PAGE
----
Interaction effects between different types of containers and seed treatments on germination were found significant (table 3). But there was no significant differences among T1XD1 (68.00%), T3XD1 (65.50%), T4XD1 (65.67%), T1XD2 (68.00%) and T3XD2 (63.83%). Again, there was no significant variation among T6XD2 (59.67%), T2XD3 (56.83%), T3XD3 (58.50%), T4XD3 (55.00%) and T6XD3 (59.33%). The highest result was found in T1XD1 and T1XD2 (68.00%) followed by T4XD1 (65.67%). The lowest result was found in T4XD3 (55.00%) preceded by T2XD3 (56.83%).

Interaction effects between different types of containers and seed treatments on a plant stand/m2 were found significance. But there were no significant differences among T5XD1 (25.30), T1XD2 (24.93), T2XD2 (24.20), T3XD2 (24.20), T4XD2 (23.10) and T3XD3 (23.10). The highest result was found in T1XD1 (34.83) followed by T6XD1 (31.53). The lowest result was found in T6XD3 (17.23) preceded by T5XD2 (17.60).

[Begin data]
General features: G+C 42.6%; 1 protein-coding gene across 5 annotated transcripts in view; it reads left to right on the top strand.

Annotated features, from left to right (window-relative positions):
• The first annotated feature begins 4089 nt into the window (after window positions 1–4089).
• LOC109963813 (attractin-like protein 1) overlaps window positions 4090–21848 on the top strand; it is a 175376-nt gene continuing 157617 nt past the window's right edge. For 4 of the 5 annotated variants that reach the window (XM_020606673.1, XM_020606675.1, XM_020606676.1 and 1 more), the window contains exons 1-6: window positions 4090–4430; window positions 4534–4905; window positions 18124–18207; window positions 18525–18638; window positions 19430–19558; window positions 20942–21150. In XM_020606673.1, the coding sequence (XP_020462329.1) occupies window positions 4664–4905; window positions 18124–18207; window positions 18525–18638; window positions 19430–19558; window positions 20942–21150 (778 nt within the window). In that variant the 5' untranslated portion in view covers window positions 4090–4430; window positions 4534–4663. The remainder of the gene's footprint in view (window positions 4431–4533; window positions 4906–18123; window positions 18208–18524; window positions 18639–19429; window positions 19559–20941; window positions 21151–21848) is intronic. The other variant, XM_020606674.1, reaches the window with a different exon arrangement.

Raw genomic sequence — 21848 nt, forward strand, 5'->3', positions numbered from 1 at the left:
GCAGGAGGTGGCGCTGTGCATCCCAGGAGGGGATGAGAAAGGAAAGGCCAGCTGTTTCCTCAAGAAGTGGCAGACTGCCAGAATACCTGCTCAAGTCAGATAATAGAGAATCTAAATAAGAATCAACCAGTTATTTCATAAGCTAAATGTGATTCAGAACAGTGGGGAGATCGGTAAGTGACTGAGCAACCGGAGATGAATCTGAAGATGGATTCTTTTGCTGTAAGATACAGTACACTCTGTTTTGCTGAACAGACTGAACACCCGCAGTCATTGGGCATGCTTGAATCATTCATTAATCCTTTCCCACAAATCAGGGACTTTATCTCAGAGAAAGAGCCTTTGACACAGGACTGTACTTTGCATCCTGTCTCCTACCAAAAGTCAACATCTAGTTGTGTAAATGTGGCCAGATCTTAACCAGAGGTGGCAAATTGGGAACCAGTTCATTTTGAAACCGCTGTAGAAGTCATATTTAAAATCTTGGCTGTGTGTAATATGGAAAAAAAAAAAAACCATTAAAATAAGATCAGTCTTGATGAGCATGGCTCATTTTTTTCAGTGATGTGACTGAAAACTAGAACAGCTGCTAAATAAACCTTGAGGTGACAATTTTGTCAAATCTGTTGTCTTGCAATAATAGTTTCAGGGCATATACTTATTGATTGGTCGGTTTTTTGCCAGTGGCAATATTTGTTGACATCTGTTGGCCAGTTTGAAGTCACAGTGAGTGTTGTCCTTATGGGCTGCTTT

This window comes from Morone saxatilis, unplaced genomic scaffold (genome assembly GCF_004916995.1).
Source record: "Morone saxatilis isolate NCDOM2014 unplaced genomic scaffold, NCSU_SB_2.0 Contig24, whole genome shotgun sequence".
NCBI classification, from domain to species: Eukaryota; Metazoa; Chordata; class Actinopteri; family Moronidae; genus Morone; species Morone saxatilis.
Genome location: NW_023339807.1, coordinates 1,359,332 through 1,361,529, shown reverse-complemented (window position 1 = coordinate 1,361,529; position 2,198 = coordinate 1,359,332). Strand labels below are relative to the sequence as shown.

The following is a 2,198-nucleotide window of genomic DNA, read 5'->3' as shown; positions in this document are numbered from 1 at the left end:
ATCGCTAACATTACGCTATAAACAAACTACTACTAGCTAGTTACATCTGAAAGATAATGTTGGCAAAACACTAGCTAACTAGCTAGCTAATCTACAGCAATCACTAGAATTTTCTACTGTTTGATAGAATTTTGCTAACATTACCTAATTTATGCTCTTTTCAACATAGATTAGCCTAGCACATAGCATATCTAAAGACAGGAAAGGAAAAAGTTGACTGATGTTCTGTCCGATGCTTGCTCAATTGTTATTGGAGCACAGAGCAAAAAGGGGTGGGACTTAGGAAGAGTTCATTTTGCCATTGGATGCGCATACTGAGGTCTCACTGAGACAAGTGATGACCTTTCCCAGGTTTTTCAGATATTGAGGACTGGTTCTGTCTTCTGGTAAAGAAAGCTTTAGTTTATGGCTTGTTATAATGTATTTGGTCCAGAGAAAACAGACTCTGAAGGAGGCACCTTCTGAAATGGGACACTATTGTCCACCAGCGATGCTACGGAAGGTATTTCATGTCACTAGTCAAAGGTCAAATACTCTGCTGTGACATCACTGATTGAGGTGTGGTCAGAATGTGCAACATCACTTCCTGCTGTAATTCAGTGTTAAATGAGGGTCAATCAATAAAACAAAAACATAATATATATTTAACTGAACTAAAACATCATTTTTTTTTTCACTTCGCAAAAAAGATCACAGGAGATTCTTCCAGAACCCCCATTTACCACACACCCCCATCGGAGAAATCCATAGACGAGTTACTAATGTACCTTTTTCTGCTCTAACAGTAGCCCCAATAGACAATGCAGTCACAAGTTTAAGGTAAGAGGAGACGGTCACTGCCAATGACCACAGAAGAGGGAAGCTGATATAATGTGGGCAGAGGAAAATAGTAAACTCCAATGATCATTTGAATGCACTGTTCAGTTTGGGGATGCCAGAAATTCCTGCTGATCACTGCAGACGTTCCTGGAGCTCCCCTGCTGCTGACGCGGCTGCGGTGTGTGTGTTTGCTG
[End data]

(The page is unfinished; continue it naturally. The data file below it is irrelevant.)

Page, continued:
Interaction effects between different types of containers and seed treatments on plant height were found significant. But there was no significant differences among T1XD1 (3.14M), T2XD1 (3.08M), T3XD1 (2.89M), T4XD1 (2.89M), T5XD1 (2.78M), T6XD1 (2.91M), T3XD2 (2.79M), T4XD2 (2.86M), T5XD2 (2.83M), T6XD2 (2.82M) and T4XD3 (2.77M). Again, there was no significant variation among T2XD2 (2.73M), T3XD3 (2.73M), T5XD3 (2.76M), T6XD3 (2.76M) and T1XD2 (2.69M), T1XD3 (2.65M), T2XD3 (2.67M). The highest result was found in T1XD1 (3.14M) followed by T2XD1 (3.08M). The lowest result was found in T1XD3 (2.65M) preceded by T2XD3 (2.67M). In cases of base diameter there was no significant differences among T1XD1 (15.47mm), T2XD1 (15.23mm), T4XD1 (15.89mm), T5XD1 (15.65mm), T1XD2 (15.47mm), T4XD3 (15.31mm) and T6XD3 (14.35mm). Again, there was no significant variation among T1XD2 (13.93mm), T2XD2 (14.18mm), T3XD2 (14.25mm), T1XD3 (14.45mm), T2XD3 (13.95mm), T1XD3 (14.23mm) and T5XD3 (13.76mm). The highest result was found in T6XD1 (19.57mm) and lowest result was found in T5XD3 (13.76mm).